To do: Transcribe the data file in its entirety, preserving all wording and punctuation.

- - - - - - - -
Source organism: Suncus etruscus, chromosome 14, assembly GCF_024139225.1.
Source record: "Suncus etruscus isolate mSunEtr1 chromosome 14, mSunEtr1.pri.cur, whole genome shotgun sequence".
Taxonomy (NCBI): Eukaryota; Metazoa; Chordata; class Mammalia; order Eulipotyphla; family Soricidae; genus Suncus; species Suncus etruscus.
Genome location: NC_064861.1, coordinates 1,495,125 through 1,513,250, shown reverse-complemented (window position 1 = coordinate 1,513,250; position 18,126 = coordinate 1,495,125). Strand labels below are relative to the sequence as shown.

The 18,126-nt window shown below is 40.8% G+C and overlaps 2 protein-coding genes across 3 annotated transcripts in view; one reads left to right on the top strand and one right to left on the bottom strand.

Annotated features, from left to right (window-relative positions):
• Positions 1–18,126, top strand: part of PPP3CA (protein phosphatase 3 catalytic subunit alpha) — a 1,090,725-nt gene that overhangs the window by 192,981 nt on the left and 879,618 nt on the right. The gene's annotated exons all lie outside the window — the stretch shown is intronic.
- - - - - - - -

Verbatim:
Source organism: Suncus etruscus, chromosome 14, assembly GCF_024139225.1.
Source record: "Suncus etruscus isolate mSunEtr1 chromosome 14, mSunEtr1.pri.cur, whole genome shotgun sequence".
Taxonomy (NCBI): Eukaryota; Metazoa; Chordata; class Mammalia; order Eulipotyphla; family Soricidae; genus Suncus; species Suncus etruscus.
Genome location: NC_064861.1, coordinates 1,495,125 through 1,513,250, shown reverse-complemented (window position 1 = coordinate 1,513,250; position 18,126 = coordinate 1,495,125). Strand labels below are relative to the sequence as shown.

The 18,126-nt window shown below is 40.8% G+C and overlaps 2 protein-coding genes across 3 annotated transcripts in view; one reads left to right on the top strand and one right to left on the bottom strand.

Annotated features, from left to right (window-relative positions):
• Positions 1–18,126, top strand: part of PPP3CA (protein phosphatase 3 catalytic subunit alpha) — a 1,090,725-nt gene that overhangs the window by 192,981 nt on the left and 879,618 nt on the right. The gene's annotated exons all lie outside the window — the stretch shown is intronic.